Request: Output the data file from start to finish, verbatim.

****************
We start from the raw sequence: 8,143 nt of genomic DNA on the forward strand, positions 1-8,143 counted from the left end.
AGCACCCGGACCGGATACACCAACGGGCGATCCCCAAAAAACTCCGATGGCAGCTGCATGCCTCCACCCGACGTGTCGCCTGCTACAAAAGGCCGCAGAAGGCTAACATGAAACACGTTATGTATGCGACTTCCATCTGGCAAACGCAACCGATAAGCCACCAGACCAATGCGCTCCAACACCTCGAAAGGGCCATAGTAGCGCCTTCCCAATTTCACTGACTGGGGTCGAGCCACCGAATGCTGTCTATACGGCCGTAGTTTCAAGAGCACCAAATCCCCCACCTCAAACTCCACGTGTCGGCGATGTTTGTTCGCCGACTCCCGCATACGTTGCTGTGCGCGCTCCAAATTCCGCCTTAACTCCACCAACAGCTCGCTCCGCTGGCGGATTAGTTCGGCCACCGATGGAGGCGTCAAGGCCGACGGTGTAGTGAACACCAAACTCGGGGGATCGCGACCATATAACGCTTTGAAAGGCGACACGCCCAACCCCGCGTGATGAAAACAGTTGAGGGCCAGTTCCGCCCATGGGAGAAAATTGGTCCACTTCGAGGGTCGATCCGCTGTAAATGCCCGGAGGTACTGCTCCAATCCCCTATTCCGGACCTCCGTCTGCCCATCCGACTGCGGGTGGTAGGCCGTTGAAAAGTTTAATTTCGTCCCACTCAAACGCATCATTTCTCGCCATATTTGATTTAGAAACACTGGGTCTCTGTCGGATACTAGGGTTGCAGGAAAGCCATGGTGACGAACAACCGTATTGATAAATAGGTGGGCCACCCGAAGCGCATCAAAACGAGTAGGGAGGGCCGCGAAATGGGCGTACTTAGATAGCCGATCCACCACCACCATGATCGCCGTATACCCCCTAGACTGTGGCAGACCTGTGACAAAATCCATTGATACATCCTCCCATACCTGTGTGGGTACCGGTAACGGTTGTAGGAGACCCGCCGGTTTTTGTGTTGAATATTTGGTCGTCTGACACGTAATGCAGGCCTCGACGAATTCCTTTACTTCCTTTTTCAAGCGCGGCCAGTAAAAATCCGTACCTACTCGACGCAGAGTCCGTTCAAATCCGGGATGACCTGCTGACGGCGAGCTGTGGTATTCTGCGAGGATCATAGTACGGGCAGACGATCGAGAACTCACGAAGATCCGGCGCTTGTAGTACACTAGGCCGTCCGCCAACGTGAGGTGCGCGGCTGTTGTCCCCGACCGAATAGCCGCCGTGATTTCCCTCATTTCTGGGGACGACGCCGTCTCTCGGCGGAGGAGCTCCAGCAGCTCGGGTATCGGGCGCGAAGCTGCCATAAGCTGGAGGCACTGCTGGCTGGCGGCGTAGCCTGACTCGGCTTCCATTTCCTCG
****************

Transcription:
We start from the raw sequence: 8,143 nt of genomic DNA on the forward strand, positions 1-8,143 counted from the left end.
AGCACCCGGACCGGATACACCAACGGGCGATCCCCAAAAAACTCCGATGGCAGCTGCATGCCTCCACCCGACGTGTCGCCTGCTACAAAAGGCCGCAGAAGGCTAACATGAAACACGTTATGTATGCGACTTCCATCTGGCAAACGCAACCGATAAGCCACCAGACCAATGCGCTCCAACACCTCGAAAGGGCCATAGTAGCGCCTTCCCAATTTCACTGACTGGGGTCGAGCCACCGAATGCTGTCTATACGGCCGTAGTTTCAAGAGCACCAAATCCCCCACCTCAAACTCCACGTGTCGGCGATGTTTGTTCGCCGACTCCCGCATACGTTGCTGTGCGCGCTCCAAATTCCGCCTTAACTCCACCAACAGCTCGCTCCGCTGGCGGATTAGTTCGGCCACCGATGGAGGCGTCAAGGCCGACGGTGTAGTGAACACCAAACTCGGGGGATCGCGACCATATAACGCTTTGAAAGGCGACACGCCCAACCCCGCGTGATGAAAACAGTTGAGGGCCAGTTCCGCCCATGGGAGAAAATTGGTCCACTTCGAGGGTCGATCCGCTGTAAATGCCCGGAGGTACTGCTCCAATCCCCTATTCCGGACCTCCGTCTGCCCATCCGACTGCGGGTGGTAGGCCGTTGAAAAGTTTAATTTCGTCCCACTCAAACGCATCATTTCTCGCCATATTTGATTTAGAAACACTGGGTCTCTGTCGGATACTAGGGTTGCAGGAAAGCCATGGTGACGAACAACCGTATTGATAAATAGGTGGGCCACCCGAAGCGCATCAAAACGAGTAGGGAGGGCCGCGAAATGGGCGTACTTAGATAGCCGATCCACCACCACCATGATCGCCGTATACCCCCTAGACTGTGGCAGACCTGTGACAAAATCCATTGATACATCCTCCCATACCTGTGTGGGTACCGGTAACGGTTGTAGGAGACCCGCCGGTTTTTGTGTTGAATATTTGGTCGTCTGACACGTAATGCAGGCCTCGACGAATTCCTTTACTTCCTTTTTCAAGCGCGGCCAGTAAAAATCCGTACCTACTCGACGCAGAGTCCGTTCAAATCCGGGATGACCTGCTGACGGCGAGCTGTGGTATTCTGCGAGGATCATAGTACGGGCAGACGATCGAGAACTCACGAAGATCCGGCGCTTGTAGTACACTAGGCCGTCCGCCAACGTGAGGTGCGCGGCTGTTGTCCCCGACCGAATAGCCGCCGTGATTTCCCTCATTTCTGGGGACGACGCCGTCTCTCGGCGGAGGAGCTCCAGCAGCTCGGGTATCGGGCGCGAAGCTGCCATAAGCTGGAGGCACTGCTGGCTGGCGGCGTAGCCTGACTCGGCTTCCATTTCCTCG